13. The leading topic of Paul's preaching at Thessalonica having been the coming kingdom (Ac 17:7), some perverted it into a cause for fear in respect to friends lately deceased, as if these would be excluded from the glory which those found alive alone should share. This error Paul here corrects (compare 1Th 5:10).
    - I would not--All the oldest manuscripts and versions have "we would not." My fellow labourers (Silas and Timothy) and myself desire that ye should not be ignorant.
    - them which are asleep--The oldest manuscripts read present tense, "them which are sleeping"; the same as "the dead in Christ" (1Th 4:16), to whose bodies (Da 12:2, not their souls; Ec 12:7; 2Co 5:8) death is a calm and holy sleep, from which the resurrection shall waken them to glory. The word "cemetery" means a sleeping-place. Observe, the glory and chief hope of the Church are not to be realized at death, but at the Lord's coming; one is not to anticipate the other, but all are to be glorified together at Christ's coming (Col 3:4; Heb 11:40). Death affects the mere individual; but the coming of Jesus the whole Church; at death our souls are invisibly and individually with the Lord; at Christ's coming the whole Church, with all its members, in body and soul, shall be visibly and collectively with Him. As this is offered as a consolation to mourning relatives, the mutual recognition of the saints at Christ's coming is hereby implied.
    - that ye sorrow not, even as others--Greek, "the rest"; all the rest of the world besides Christians. Not all natural mourning for dead friends is forbidden: for the Lord Jesus and Paul sinlessly gave way to it (Joh 11:31, 33, 35; Php 2:27); but sorrow as though there were "no hope," which indeed the heathen had not (Eph 2:12): the Christian hope here meant is that of the resurrection. Ps 16:9, 11; 17:15; 73:24; Pr 14:32, show that the Old Testament Church, though not having the hope so bright (Isa 38:18, 19), yet had this hope. Contrast CATULLUS [Carmina 5.4], "When once our brief day has set, we must sleep one everlasting night." The sepulchral inscriptions of heathen Thessalonica express the hopeless view taken as to those once dead: as AESCHYLUS writes, "Of one once dead there is no resurrection." Whatever glimpses some heathen philosophers, had of the existence of the soul after death, they had none whatever of the body (Ac 17:18, 20, 32).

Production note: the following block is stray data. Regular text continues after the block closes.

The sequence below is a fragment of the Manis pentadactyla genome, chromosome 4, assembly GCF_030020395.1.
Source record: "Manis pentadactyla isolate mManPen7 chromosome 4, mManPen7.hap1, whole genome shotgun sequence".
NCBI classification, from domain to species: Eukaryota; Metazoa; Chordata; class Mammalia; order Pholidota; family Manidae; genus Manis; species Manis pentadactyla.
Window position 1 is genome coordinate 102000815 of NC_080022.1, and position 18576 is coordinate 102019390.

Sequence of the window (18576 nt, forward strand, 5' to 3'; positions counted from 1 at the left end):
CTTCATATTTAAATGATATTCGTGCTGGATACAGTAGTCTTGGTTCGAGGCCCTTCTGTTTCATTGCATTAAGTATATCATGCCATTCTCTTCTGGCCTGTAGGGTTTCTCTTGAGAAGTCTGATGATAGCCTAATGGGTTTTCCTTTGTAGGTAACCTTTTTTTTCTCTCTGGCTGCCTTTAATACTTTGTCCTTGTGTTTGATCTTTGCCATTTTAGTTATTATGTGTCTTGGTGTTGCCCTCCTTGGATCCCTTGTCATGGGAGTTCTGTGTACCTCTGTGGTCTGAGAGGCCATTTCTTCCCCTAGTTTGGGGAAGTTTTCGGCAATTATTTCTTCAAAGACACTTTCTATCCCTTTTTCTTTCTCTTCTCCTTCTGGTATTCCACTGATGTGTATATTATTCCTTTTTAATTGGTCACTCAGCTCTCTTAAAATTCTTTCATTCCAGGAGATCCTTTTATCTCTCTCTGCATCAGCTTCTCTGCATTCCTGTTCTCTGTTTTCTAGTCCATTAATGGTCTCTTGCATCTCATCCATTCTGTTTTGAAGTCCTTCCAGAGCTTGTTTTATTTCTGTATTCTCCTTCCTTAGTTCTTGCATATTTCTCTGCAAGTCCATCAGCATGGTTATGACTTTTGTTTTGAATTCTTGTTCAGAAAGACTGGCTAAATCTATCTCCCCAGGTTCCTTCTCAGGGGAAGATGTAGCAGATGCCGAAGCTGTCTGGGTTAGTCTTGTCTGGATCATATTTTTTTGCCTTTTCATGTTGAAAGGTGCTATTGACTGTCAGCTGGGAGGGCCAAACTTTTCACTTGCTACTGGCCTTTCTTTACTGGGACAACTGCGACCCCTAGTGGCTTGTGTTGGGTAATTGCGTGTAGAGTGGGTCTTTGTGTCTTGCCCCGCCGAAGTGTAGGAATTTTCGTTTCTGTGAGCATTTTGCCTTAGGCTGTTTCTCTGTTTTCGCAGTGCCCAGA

14. For if--confirmation of his statement, 1Th 4:13, that the removal of ignorance as to the sleeping believers would remove undue grief respecting them. See 1Th 4:13, "hope." Hence it appears our hope rests on our faith ("if we believe"). "As surely as we all believe that Christ died and rose again (the very doctrine specified as taught at Thessalonica, Ac 17:3), so also will God bring those laid to sleep by Jesus with Him (Jesus)." (So the order and balance of the members of the Greek sentence require us to translate). Believers are laid in sleep by Jesus, and so will be brought back from sleep with Jesus in His train when He comes. The disembodied souls are not here spoken of; the reference is to the sleeping bodies. The facts of Christ's experience are repeated in the believer's. He died and then rose: so believers shall die and then rise with Him. But in His case death is the term used, 1Co 15:3, 6, &c.; in theirs, sleep; because His death has taken for them the sting from death. The same Hand that shall raise them is that which laid them to sleep. "Laid to sleep by Jesus," answers to "dead in Christ" (1Th 4:16).

    15. by the word of the Lord--Greek, "in," that is, in virtue of a direct revelation from the Lord to me. So 1Ki 20:35. This is the "mystery," a truth once hidden, now revealed, which Paul shows (GOTO NEXT CHAPTER - D. J-F-B INDEX & SEARCH

    God Rules.NET
    Search 90+ volumes of books at one time. Nave's Topical Bible Search Engine. Easton's Bible Dictionary Search Engine. Systematic Theology Search Engine.